News

Actions

How 1 woman created a yoga empire

WCPO-Default-Image_1280x720.png
Posted at 5:00 AM, Nov 16, 2015
and last updated 2015-11-16 05:00:09-05

CINCINNATI — Rachel Roberts first discovered yoga nearly 20 years ago as a way to treat her severe asthma without the use of a steroid inhaler.

She was in her early 20s, living and working in Colorado. A yoga instructor taught her to use breath control to exhale properly. It became something she did in the spring and fall to complement her skiing in the winter and her rafting and kayaking in the summer.

But as she learned more about it, the practice of yoga became more important to her. In 2008, she took the money she made from a home she sold and spent it traveling the world for two years to study with every yoga teacher she could.

Roberts visited 27 countries — almost all of southeast Asia, much of Europe, Australia, New Zealand and, of course, India — learning from the most respected yogis in the world.

She knew when she returned to the U.S. that she wanted to open a yoga studio, and she decided her hometown of Cincinnati was the place to do it. In October 2010, The Yoga Bar was born.

Rachel Roberts

"I was able to find a space and negotiate a lease that made it not terrifying," said Roberts, whose first location was near Eighth and Main streets in Downtown.

Roberts grew up in Cincinnati and graduated from the School for the Creative and Performing Arts. But she had moved to Colorado to attend Fort Lewis College when she was 18 with no plans to ever move back. She had not been back for long before she opened the yoga business.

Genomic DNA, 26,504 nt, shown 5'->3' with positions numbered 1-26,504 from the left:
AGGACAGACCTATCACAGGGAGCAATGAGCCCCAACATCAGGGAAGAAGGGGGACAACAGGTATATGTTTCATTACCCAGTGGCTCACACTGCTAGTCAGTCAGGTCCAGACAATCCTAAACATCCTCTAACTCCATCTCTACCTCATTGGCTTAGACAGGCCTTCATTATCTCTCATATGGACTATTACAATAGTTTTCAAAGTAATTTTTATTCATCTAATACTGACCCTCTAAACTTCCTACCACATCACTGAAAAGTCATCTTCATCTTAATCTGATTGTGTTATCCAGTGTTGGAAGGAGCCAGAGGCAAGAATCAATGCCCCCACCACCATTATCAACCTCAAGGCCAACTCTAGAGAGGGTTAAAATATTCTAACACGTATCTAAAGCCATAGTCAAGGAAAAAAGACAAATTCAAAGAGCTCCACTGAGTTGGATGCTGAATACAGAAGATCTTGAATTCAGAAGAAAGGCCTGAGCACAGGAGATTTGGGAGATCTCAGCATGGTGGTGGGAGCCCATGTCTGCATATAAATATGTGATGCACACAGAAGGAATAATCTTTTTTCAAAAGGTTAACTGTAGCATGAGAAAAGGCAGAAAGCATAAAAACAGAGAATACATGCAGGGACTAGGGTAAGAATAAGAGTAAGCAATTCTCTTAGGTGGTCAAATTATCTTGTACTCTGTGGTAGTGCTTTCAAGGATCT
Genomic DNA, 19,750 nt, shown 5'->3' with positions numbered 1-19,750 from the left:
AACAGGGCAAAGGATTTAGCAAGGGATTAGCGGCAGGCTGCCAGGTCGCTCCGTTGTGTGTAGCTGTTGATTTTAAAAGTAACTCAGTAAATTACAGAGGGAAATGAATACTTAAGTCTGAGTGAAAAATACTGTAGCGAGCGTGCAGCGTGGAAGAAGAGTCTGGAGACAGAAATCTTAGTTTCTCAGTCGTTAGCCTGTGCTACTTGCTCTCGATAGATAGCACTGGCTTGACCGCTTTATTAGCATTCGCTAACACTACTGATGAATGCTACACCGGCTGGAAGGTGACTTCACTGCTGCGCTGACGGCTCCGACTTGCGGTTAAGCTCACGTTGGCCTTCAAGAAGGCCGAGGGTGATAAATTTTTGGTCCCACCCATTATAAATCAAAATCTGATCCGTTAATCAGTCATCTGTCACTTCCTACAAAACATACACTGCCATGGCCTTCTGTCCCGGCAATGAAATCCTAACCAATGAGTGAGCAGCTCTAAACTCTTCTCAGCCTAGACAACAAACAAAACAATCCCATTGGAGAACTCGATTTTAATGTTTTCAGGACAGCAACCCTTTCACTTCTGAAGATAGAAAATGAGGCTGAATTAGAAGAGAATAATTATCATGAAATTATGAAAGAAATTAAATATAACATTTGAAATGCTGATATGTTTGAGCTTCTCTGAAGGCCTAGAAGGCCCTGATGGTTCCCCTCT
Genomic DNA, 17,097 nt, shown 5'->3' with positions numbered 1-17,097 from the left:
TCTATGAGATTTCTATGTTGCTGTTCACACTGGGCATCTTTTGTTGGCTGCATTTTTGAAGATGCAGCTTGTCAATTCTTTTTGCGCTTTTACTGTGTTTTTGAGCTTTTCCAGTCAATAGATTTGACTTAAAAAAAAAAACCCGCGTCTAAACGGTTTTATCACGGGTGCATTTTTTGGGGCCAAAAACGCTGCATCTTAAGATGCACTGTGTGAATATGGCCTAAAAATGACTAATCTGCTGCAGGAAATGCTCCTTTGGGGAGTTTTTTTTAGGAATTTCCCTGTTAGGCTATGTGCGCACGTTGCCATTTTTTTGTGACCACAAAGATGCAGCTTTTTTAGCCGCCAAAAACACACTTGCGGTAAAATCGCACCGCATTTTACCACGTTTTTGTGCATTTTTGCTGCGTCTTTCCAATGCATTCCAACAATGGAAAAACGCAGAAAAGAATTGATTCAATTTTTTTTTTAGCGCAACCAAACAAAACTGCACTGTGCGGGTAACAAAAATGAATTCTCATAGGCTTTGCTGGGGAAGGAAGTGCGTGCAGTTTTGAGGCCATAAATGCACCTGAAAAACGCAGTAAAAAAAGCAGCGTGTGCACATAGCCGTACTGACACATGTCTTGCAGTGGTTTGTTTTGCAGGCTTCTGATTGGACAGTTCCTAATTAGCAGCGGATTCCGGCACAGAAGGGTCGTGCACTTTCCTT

"To open a studio without much name recognition was scary," she said. "The first couple of months were very lean."

But Roberts persevered, and her business grew. She now operates two locations for The Yoga Bar — one in Over-the-Rhine and one in Newport. She also teaches regular classes off-site at the Contemporary Arts Center and at local corporations.

The Yoga Bar has been so successful that it won a $25,000 low-interest loan in 2014 from the Bad Girl Ventures entrepreneurship program for women. And earlier this year, The Yoga Bar was a client of the year for SCORE Cincinnati, the local chapter of Small Business Administration's volunteer arm.

"She's very, very knowledgeable in the art of yoga, and she applied that to her business," said Hugh Dayton, one of three SCORE mentors who have worked with Roberts to help grow her business.

Roberts credits Dayton for encouraging her to have more retreats through The Yoga Bar. Now, she does between four to seven retreats each year, she said.

"She's very business-minded," Dayton said. "She knows her market very, very well, and she'll continue to grow and be successful."

'The More Studios, The Better'

Now 42, Roberts said yoga has become an integral part of her life. She brings the lessons she learned in her travels into her classes. And she has worked to create communities at her yoga studios.

Yoga studios have opened all over town since she first opened The Yoga Bar in 2010. But Roberts said she doesn't see those other places as competition.

"I think most studios in town work to spread knowledge and work together to grow the pie," she said. "There are so many barriers for the students to get on their mats. The more studios, the better."

That's not to say building the business has been easy. 

The first week The Yoga Bar was open, Roberts said she only had 15 students across 14 classes.

"I was terrified," she said.

But now the business serves between 1,000 and 1,200 students per month. The Yoga Bar had $150,000 in revenue in 2014, she said, and it's on track to hit $250,000 this year.

Moving the Cincinnati studio to Over-the-Rhine was a big help for the business, Roberts said.